gmat-admin's picture

Hi Brent,

I was referring to Bunuel's solution to this Q : https://gmatclub.com/forum/in-the-figure-each-side-of-square-abcd-has-length-1-the-length-of-li-54152.html#p1034198

In problems such as these, I fail to come up with the first step, viz. extending EC to EO, making the diagram favorable for application of known properties and theorems. Its not that I don't know the Geometry rules and properties well. I know about special right triangles, properties of square such as "Diagonals bisect at 90 deg", "Diagonals bisect vertical angles". Yet its really frustrating for me to not be able to come up with the first step as I am easily able to solve the problem once I have the reconstructed drawing.

I am currently at Q49 and it is such lack of intuition that is preventing me from achieving Q50-51. Hence I am seeking your advice as you are an expert and must have helped students going through a similar concern. How do I build the intuition required to solve such problems? Or do I simply concede that such Qs are beyond my ability and move on?

Thanks & Regards,
gmat-admin's picture

Hi Abhirub,

How to build intuition. TOUGH question!

It's important to keep in mind that, there is a finite number of mathematical strategies (even outside-the-box strategies) that are applicable to solving GMAT math questions.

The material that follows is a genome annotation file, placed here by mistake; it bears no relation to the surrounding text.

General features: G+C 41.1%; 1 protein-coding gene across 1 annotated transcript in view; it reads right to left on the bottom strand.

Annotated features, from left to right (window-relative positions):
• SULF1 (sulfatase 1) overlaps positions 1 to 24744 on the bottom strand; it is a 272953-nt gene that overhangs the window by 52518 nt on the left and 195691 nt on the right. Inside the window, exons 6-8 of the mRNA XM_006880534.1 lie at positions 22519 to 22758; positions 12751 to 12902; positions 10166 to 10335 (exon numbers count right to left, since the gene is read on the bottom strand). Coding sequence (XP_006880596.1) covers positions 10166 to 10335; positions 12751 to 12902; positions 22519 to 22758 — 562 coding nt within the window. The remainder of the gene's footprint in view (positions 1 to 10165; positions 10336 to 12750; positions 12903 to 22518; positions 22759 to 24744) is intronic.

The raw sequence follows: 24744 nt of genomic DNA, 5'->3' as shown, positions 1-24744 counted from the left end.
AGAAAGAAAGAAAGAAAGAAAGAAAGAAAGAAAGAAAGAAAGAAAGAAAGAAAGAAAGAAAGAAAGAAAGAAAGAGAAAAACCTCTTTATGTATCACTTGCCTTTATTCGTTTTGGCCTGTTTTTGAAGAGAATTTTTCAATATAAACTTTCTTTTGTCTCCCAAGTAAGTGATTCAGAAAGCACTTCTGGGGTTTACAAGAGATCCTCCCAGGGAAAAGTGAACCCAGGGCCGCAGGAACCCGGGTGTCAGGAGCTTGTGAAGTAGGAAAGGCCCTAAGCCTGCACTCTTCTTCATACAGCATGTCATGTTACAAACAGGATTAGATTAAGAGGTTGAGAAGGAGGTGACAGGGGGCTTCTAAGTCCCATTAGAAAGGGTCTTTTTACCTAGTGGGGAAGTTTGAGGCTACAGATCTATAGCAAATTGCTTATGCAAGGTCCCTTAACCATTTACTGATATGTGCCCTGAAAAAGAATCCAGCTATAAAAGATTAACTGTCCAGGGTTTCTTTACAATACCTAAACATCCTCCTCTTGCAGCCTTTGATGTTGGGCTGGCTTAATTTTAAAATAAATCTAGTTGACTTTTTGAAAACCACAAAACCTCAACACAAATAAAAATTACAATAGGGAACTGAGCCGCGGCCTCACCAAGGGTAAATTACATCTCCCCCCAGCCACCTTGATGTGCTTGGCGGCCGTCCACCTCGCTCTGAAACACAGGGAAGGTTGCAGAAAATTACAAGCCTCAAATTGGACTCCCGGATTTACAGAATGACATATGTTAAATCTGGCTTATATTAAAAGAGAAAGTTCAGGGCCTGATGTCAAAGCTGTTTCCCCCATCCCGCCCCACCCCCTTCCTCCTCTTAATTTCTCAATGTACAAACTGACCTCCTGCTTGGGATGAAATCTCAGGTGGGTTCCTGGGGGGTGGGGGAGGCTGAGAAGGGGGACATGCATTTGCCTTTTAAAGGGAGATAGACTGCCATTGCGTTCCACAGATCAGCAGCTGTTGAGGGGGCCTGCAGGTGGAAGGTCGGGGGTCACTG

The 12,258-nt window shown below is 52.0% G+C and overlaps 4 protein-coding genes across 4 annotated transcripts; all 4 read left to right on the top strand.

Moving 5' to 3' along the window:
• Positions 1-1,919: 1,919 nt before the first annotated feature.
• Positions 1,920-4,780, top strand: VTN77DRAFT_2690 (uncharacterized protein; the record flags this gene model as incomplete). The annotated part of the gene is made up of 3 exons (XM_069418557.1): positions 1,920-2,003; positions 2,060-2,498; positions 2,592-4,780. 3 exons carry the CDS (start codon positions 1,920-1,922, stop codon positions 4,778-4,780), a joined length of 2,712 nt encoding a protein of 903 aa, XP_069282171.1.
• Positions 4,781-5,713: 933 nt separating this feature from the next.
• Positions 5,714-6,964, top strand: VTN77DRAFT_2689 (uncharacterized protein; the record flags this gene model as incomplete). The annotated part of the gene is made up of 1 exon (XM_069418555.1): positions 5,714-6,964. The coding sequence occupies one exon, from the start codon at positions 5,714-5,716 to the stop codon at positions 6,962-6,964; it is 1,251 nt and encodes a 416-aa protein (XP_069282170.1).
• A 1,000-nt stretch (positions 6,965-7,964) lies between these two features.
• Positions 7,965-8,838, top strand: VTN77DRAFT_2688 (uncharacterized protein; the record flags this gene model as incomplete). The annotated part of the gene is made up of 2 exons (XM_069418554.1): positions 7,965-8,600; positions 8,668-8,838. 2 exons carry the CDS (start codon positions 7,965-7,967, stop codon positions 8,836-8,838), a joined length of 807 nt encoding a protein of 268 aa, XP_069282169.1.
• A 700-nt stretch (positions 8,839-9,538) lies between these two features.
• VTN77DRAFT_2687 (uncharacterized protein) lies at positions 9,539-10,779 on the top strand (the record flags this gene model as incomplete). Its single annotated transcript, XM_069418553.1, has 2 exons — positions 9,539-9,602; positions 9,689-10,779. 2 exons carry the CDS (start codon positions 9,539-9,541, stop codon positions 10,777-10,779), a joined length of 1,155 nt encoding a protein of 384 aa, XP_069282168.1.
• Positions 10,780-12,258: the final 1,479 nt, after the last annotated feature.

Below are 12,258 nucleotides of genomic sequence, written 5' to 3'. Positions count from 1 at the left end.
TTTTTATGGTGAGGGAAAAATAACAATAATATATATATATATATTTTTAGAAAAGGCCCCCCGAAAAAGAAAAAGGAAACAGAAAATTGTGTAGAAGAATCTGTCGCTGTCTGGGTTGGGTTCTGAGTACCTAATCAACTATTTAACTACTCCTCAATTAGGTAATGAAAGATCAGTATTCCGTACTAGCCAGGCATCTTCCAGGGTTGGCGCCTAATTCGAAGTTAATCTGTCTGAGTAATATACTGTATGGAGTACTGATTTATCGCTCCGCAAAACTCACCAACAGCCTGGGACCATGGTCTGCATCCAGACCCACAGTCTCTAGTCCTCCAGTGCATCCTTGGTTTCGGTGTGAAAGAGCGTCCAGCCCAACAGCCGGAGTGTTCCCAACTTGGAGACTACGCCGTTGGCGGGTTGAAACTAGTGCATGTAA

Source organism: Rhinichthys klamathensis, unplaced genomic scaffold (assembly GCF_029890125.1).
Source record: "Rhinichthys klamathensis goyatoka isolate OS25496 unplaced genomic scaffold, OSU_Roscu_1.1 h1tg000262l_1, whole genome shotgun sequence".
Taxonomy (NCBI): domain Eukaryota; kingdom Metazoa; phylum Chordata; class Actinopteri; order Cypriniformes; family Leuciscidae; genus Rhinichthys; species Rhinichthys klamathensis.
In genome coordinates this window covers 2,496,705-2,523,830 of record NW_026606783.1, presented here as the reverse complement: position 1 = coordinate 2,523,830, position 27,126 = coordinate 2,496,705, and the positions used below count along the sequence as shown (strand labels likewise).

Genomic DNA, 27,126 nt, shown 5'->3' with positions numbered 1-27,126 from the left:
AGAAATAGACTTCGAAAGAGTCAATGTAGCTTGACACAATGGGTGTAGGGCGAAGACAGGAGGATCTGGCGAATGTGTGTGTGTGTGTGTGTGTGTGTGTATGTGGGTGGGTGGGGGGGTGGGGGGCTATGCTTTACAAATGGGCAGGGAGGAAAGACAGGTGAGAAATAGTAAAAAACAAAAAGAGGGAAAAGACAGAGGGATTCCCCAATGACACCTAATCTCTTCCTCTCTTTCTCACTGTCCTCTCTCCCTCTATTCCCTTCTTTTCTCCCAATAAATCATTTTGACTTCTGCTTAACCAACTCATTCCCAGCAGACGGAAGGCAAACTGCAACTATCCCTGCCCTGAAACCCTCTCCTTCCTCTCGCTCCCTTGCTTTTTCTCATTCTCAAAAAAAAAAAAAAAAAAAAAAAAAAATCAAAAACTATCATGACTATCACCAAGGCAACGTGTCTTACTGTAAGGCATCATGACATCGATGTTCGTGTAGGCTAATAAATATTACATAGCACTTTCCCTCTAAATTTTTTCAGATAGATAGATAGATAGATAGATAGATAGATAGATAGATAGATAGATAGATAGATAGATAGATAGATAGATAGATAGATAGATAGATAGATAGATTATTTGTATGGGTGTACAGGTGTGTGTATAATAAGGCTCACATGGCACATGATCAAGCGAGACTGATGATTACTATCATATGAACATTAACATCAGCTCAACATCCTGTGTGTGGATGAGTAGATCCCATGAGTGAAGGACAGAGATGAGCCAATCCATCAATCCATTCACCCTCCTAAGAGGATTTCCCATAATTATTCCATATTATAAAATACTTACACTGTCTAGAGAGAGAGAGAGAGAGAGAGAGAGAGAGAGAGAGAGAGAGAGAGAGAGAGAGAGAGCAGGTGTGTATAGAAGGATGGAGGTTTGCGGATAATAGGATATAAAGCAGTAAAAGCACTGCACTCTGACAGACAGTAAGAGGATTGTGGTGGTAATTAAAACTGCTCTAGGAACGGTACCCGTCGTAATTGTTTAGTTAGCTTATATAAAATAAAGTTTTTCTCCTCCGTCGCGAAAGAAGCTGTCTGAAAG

So, as you study more and more practice questions AND more solutions (reviewing solutions is key here), you will add more and more strategies to your mathematical toolbox.


Hi Brent,

Please see link below a question that I have not understood the process to solve it.

Thanks a lot for your help

Best Regards


gmat-admin's picture

Hi Fatima-Zahra,

Here's my full solution: https://gmatclub.com/forum/in-the-figure-above-what-is-the-area-of-trian...


Hi Brent,

Thanks for the video, this is helpful!
gmat-admin's picture

Thanks Lidiia!

Hi Brent,

Are questions like these possible to on GMAT official examination



gmat-admin's picture

- https://gmatclub.com/forum/rectangle-abcd-is-comprised-of-4-right-triang...
- https://gmatclub.com/forum/in-the-figure-bellow-the-rectangular-at-the-c...

I think both questions are within the scope of the GMAT.
The success rates (42% and 48%) and the average times both seem reasonable.
Having said that, both questions are very tricky, and only those test-takers performing REALLY WELL on the Quant section (e.g., Q49-51) would see them.

Hi brent can you please clarify why the answer to this question is not A.

gmat-admin's picture

Question link: https://gmatclub.com/forum/if-a-is-the-area-of-a-triangle-with-sides-of-...

Statement 1: (1) z = 13
A lot of students will conclude that, if the hypotenuse has length 13, then this must be a 5-12-13 right triangle.
However, that is just ONE possible right triangle with a hypotenuse of length 13.

It could also be the case that x = 10, y = √69 and z = 13, since those values satisfy the Pythagorean theorem: 10² + (√69)² = 13²
Or it could be the case that x = √80, y = √89 and z = 13, since those values satisfy the Pythagorean theorem: (√80)² + (√89)² = 13²
In fact there are infinitely many right triangles with a hypotenuse of length 13
For each of these right triangles, the area will be different.

For that reason, Statement 1 is not sufficient,